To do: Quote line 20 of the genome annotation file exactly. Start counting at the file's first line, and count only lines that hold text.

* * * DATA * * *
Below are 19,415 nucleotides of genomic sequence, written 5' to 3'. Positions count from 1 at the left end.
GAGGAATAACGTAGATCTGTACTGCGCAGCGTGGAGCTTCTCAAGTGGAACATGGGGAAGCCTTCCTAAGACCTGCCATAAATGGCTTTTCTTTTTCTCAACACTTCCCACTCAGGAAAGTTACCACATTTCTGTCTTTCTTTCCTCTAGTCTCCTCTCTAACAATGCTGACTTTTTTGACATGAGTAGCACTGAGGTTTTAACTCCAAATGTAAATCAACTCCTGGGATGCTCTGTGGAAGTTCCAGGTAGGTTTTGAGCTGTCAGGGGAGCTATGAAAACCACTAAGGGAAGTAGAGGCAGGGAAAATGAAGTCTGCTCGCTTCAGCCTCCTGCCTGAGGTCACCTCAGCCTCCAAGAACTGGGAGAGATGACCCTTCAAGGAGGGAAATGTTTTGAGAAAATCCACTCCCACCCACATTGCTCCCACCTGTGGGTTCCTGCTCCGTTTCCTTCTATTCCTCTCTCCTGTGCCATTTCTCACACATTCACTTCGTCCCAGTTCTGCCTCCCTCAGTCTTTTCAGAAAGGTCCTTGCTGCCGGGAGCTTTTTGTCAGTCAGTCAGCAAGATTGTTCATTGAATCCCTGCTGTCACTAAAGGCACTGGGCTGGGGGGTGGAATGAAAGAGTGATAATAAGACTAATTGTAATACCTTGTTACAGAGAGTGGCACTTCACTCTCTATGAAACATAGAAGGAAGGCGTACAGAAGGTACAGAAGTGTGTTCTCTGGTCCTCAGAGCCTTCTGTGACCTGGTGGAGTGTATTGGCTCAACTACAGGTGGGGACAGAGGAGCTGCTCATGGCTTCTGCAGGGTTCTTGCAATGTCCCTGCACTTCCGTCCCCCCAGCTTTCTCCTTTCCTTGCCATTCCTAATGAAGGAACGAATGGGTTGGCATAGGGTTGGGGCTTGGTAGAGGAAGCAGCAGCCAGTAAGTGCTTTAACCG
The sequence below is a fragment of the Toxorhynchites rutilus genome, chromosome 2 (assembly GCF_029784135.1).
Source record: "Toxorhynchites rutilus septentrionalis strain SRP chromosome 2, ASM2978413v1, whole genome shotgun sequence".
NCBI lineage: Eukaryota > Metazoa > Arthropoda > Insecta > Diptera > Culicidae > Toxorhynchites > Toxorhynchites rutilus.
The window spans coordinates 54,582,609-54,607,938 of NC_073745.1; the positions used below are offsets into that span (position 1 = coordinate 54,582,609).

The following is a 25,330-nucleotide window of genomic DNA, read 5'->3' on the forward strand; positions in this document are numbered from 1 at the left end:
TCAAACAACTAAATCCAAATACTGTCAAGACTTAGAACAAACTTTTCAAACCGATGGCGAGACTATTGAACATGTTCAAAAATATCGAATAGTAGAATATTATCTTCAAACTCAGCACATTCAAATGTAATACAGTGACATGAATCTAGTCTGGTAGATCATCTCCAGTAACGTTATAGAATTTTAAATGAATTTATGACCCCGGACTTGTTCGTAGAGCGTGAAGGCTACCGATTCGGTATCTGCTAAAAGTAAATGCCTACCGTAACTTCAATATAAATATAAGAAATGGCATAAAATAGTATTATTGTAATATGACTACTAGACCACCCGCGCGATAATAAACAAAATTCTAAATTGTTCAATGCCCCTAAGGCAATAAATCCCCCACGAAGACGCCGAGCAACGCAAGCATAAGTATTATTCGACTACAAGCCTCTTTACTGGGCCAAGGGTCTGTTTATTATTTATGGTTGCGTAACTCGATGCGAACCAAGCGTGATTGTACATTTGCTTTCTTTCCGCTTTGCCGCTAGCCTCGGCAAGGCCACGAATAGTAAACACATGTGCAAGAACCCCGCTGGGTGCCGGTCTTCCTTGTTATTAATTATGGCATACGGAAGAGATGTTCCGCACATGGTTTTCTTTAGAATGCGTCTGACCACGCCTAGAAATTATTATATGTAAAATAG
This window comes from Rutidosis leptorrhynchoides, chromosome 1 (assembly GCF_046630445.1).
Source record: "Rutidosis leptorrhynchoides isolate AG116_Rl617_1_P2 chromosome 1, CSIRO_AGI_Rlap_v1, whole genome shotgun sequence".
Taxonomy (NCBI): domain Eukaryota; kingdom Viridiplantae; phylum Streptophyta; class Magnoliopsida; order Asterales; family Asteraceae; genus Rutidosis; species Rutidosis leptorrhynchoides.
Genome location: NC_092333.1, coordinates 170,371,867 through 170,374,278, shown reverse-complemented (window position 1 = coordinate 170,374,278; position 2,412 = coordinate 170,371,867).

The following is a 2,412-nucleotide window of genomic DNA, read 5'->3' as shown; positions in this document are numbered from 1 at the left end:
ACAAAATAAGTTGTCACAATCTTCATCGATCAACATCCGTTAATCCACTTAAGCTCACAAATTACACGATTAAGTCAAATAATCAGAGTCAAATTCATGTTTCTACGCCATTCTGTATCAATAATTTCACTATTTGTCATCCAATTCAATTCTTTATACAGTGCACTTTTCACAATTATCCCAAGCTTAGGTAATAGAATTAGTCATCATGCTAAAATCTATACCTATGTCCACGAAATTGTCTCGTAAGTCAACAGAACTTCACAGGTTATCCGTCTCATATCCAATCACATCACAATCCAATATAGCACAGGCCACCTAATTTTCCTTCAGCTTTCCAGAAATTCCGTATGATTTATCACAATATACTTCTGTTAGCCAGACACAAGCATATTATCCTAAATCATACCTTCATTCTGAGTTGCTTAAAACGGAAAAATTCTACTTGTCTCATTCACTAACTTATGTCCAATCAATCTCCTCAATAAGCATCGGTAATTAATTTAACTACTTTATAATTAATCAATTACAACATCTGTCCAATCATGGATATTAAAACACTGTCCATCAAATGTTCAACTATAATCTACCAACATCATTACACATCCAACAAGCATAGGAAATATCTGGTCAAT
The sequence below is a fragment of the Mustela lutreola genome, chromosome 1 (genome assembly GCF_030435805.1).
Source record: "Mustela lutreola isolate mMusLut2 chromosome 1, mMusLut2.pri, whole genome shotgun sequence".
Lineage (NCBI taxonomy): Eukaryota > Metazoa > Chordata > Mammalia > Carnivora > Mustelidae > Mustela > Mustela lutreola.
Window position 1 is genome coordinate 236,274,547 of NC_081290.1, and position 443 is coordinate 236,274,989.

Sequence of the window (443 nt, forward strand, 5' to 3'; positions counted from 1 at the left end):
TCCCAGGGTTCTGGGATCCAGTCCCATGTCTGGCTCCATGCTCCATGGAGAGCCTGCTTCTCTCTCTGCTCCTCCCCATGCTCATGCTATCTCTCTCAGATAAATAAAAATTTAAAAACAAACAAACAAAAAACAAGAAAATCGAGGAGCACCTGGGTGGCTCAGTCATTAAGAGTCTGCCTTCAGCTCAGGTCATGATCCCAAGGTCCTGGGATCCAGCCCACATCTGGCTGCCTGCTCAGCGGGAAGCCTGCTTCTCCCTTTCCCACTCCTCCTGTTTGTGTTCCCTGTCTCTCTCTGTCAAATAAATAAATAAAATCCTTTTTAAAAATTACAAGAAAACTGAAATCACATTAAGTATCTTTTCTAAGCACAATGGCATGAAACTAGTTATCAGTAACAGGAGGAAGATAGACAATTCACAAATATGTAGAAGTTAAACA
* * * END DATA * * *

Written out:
TCCCAGGGTTCTGGGATCCAGTCCCATGTCTGGCTCCATGCTCCATGGAGAGCCTGCTTCTCTCTCTGCTCCTCCCCATGCTCATGCTATCTCTCTCAGATAAATAAAAATTTAAAAACAAACAAACAAAAAACAAGAAAATCGAGGAGCACCTGGGTGGCTCAGTCATTAAGAGTCTGCCTTCAGCTCAGGTCATGATCCCAAGGTCCTGGGATCCAGCCCACATCTGGCTGCCTGCTCAGCGGGAAGCCTGCTTCTCCCTTTCCCACTCCTCCTGTTTGTGTTCCCTGTCTCTCTCTGTCAAATAAATAAATAAAATCCTTTTTAAAAATTACAAGAAAACTGAAATCACATTAAGTATCTTTTCTAAGCACAATGGCATGAAACTAGTTATCAGTAACAGGAGGAAGATAGACAATTCACAAATATGTAGAAGTTAAACA